Skeeter Buster includes two types of stochasticity: environmental stochasticity and demographic stochasticity. Here, environmental stochasticity mainly refers to stochasticity in food input dynamics, while demographic stochasticity mainly refers to stochasticity in mosquito development, survival and dispersal. In order to understand the importance of stochastic uncertainty, we quantify it by carrying out a second model run for each of the 5000 parameter sets sampled by FAST and examining differences in predicted population densities between pairs of model runs (see Text S4 for technical details). This involves a total of 10,000 simulations. In total, using five desktop computers (Intel Xeon class CPU running at 2.8 GHz), it takes about two weeks to complete the described FAST analysis for this model.

## Results

FAST analysis shows that the median predicted pupal density at the community level (i.e., the total number of pupae in the 612 houses simulated) is around 2000 (Figure 1 c, in which the median is based on 5000 simulations using parameter sets sampled by FAST). This is equivalent to about 3.27 pupae per house, close to the average of 3.54 pupae per house in the survey data [25]. The median predicted population density of female adults at the community level is about 1900 (Figure 1 d and e) and the median population density of male adults is about 1200 at the community level (Figure 1 f), resulting in a median of about 5 adults per house. The median population density of male adults is about two thirds of that of female adults due to the lower survival rate of male adults (see Table S1). There are more adults than pupae because the adult stage lasts longer than the pupal stage.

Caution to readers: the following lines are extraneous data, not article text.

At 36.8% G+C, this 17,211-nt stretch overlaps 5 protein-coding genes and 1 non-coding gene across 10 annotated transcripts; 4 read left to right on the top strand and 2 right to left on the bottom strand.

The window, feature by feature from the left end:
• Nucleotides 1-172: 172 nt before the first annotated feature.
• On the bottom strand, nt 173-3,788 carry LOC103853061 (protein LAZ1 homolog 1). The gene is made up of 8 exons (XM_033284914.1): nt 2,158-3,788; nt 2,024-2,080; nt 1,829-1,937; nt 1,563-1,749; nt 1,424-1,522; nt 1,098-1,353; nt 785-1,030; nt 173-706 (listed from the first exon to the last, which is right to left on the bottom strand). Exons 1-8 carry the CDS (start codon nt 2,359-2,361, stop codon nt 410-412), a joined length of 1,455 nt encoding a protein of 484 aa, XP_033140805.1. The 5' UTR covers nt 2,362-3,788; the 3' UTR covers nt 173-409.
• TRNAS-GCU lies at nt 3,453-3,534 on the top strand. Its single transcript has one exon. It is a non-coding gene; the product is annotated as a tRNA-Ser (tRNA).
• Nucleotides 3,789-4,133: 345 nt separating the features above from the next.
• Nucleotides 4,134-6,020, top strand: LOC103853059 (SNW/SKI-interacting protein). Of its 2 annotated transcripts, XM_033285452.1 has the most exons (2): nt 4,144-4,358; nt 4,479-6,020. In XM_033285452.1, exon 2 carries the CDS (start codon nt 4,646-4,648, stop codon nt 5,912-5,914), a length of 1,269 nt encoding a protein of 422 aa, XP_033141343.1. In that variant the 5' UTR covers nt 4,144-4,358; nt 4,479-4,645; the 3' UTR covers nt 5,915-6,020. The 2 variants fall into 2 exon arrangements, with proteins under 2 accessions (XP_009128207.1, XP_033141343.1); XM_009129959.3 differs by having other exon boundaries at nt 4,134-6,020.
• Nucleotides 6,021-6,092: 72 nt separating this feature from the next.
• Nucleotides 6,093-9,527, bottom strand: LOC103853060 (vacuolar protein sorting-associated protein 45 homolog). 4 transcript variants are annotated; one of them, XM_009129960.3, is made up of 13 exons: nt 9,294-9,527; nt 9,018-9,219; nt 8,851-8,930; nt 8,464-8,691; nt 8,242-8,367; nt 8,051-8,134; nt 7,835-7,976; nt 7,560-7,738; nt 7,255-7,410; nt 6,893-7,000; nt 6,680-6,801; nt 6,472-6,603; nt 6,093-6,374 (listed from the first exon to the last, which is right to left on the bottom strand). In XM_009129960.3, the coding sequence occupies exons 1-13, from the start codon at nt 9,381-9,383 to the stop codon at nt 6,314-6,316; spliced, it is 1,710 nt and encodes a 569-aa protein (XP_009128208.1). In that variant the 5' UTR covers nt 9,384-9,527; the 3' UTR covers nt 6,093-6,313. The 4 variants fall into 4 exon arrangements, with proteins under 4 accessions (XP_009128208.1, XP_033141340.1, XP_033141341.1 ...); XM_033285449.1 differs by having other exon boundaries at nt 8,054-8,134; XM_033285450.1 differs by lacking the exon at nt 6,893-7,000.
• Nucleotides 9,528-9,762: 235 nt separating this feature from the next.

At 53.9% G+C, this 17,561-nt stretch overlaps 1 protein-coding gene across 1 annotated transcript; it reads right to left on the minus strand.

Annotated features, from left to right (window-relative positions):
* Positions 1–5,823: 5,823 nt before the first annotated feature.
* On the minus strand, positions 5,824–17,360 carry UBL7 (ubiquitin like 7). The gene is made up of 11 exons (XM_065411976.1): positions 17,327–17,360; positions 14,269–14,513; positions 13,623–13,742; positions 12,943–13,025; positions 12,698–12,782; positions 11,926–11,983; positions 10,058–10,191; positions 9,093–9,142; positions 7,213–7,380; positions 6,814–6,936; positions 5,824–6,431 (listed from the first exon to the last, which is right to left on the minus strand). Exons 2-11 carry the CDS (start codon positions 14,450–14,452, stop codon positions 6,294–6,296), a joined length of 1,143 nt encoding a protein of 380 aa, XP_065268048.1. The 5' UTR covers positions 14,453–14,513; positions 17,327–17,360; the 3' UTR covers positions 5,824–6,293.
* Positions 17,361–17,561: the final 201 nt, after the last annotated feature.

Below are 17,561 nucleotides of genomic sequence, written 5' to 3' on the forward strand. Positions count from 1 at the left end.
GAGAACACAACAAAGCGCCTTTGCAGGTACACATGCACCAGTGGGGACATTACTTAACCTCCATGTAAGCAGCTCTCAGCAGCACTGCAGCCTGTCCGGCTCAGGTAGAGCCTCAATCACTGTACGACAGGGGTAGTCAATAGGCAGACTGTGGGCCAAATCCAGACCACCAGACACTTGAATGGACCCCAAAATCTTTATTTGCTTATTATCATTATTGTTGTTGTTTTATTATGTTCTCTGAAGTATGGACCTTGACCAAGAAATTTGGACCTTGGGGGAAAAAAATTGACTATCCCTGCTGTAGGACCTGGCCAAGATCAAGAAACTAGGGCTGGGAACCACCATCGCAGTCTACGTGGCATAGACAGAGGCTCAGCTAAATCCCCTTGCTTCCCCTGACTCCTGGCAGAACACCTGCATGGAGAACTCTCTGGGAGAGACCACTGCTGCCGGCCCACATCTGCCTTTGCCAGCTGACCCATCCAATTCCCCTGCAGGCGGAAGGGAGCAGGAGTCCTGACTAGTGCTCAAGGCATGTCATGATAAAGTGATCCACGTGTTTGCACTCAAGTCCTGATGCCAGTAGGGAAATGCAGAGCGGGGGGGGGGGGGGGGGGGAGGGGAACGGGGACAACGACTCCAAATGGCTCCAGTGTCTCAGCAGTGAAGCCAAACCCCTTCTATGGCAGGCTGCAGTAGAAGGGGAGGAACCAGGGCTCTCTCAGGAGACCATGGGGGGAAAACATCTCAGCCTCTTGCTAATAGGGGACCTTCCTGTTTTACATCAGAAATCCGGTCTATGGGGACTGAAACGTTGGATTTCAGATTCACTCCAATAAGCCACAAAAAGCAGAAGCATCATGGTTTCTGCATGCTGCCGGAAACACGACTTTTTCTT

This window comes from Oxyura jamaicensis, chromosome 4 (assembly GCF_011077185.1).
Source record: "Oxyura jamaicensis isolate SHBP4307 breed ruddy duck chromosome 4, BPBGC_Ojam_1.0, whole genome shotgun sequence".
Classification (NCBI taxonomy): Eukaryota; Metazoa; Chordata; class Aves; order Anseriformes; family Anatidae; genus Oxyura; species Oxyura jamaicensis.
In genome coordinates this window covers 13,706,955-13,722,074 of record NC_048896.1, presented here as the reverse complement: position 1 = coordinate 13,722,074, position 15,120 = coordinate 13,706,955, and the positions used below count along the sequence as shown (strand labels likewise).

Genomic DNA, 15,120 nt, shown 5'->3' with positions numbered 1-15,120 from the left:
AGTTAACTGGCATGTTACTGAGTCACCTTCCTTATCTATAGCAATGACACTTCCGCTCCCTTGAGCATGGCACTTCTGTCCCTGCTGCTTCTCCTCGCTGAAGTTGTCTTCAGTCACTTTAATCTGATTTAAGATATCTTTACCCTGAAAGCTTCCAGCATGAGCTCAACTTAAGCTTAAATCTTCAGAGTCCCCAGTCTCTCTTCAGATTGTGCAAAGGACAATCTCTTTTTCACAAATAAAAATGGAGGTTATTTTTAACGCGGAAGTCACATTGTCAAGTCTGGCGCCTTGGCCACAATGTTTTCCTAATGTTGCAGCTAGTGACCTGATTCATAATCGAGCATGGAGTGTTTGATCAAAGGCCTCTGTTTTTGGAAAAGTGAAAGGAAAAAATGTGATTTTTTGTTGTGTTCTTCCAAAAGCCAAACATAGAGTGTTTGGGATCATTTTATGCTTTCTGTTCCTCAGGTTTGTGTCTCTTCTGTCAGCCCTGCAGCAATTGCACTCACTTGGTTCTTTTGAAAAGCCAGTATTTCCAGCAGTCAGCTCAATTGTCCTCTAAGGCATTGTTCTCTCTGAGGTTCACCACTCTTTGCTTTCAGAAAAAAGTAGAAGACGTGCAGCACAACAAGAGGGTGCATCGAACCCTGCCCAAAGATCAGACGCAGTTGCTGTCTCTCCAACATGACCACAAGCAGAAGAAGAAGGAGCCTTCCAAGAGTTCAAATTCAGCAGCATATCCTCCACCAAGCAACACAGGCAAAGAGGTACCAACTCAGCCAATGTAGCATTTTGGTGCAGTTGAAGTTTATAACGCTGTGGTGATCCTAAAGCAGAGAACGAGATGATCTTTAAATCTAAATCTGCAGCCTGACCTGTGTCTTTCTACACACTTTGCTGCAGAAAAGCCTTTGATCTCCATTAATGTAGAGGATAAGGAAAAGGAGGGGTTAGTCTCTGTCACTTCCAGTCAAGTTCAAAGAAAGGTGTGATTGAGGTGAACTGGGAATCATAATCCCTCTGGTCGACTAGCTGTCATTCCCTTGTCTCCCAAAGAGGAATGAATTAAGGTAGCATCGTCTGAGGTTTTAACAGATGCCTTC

In each panel, the central line represents the median of predicted population density based on outputs of simulations carried out using 5000 parameter sets sampled by FAST. The yellow, green, blue and grey bands represent the 50%, 75% and 95% confidence interval of the prediction, respectively.

### Uncertainty in population density at the community level